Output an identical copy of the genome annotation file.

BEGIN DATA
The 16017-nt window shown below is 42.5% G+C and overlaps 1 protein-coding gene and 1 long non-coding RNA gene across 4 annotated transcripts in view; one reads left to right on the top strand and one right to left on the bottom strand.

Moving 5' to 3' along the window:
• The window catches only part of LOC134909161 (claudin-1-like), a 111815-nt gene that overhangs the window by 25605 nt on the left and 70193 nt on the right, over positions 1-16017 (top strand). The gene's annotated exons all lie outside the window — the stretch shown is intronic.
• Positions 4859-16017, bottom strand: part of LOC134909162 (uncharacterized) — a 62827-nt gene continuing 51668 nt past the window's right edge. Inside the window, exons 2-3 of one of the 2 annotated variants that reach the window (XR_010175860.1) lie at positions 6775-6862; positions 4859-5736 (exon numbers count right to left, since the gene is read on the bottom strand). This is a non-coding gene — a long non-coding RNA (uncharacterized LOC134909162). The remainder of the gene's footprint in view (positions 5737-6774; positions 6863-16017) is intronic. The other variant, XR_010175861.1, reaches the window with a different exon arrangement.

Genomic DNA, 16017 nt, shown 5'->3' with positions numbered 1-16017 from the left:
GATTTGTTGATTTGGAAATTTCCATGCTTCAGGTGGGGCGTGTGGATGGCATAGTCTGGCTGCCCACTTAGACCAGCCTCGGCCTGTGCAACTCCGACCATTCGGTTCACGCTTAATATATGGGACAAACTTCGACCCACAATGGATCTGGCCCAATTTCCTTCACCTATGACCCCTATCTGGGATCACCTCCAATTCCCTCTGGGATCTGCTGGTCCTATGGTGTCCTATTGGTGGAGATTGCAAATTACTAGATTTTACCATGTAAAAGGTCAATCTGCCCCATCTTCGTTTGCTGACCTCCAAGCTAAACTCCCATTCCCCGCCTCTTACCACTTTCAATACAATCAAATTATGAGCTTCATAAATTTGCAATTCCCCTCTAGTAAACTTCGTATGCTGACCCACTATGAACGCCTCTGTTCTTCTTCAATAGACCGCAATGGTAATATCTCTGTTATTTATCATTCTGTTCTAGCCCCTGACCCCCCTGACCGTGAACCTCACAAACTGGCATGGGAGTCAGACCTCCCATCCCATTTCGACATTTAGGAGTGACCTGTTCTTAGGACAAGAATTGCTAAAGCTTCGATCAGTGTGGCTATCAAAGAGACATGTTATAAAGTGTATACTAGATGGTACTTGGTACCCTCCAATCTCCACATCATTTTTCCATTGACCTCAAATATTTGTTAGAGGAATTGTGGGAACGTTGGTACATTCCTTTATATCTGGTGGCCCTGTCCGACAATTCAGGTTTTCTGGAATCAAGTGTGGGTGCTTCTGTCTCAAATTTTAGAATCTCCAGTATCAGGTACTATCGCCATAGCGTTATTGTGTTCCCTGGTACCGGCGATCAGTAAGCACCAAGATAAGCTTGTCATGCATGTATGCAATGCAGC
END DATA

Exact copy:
The 16017-nt window shown below is 42.5% G+C and overlaps 1 protein-coding gene and 1 long non-coding RNA gene across 4 annotated transcripts in view; one reads left to right on the top strand and one right to left on the bottom strand.

Moving 5' to 3' along the window:
• The window catches only part of LOC134909161 (claudin-1-like), a 111815-nt gene that overhangs the window by 25605 nt on the left and 70193 nt on the right, over positions 1-16017 (top strand). The gene's annotated exons all lie outside the window — the stretch shown is intronic.
• Positions 4859-16017, bottom strand: part of LOC134909162 (uncharacterized) — a 62827-nt gene continuing 51668 nt past the window's right edge. Inside the window, exons 2-3 of one of the 2 annotated variants that reach the window (XR_010175860.1) lie at positions 6775-6862; positions 4859-5736 (exon numbers count right to left, since the gene is read on the bottom strand). This is a non-coding gene — a long non-coding RNA (uncharacterized LOC134909162). The remainder of the gene's footprint in view (positions 5737-6774; positions 6863-16017) is intronic. The other variant, XR_010175861.1, reaches the window with a different exon arrangement.

Genomic DNA, 16017 nt, shown 5'->3' with positions numbered 1-16017 from the left:
GATTTGTTGATTTGGAAATTTCCATGCTTCAGGTGGGGCGTGTGGATGGCATAGTCTGGCTGCCCACTTAGACCAGCCTCGGCCTGTGCAACTCCGACCATTCGGTTCACGCTTAATATATGGGACAAACTTCGACCCACAATGGATCTGGCCCAATTTCCTTCACCTATGACCCCTATCTGGGATCACCTCCAATTCCCTCTGGGATCTGCTGGTCCTATGGTGTCCTATTGGTGGAGATTGCAAATTACTAGATTTTACCATGTAAAAGGTCAATCTGCCCCATCTTCGTTTGCTGACCTCCAAGCTAAACTCCCATTCCCCGCCTCTTACCACTTTCAATACAATCAAATTATGAGCTTCATAAATTTGCAATTCCCCTCTAGTAAACTTCGTATGCTGACCCACTATGAACGCCTCTGTTCTTCTTCAATAGACCGCAATGGTAATATCTCTGTTATTTATCATTCTGTTCTAGCCCCTGACCCCCCTGACCGTGAACCTCACAAACTGGCATGGGAGTCAGACCTCCCATCCCATTTCGACATTTAGGAGTGACCTGTTCTTAGGACAAGAATTGCTAAAGCTTCGATCAGTGTGGCTATCAAAGAGACATGTTATAAAGTGTATACTAGATGGTACTTGGTACCCTCCAATCTCCACATCATTTTTCCATTGACCTCAAATATTTGTTAGAGGAATTGTGGGAACGTTGGTACATTCCTTTATATCTGGTGGCCCTGTCCGACAATTCAGGTTTTCTGGAATCAAGTGTGGGTGCTTCTGTCTCAAATTTTAGAATCTCCAGTATCAGGTACTATCGCCATAGCGTTATTGTGTTCCCTGGTACCGGCGATCAGTAAGCACCAAGATAAGCTTGTCATGCATGTATGCAATGCAGC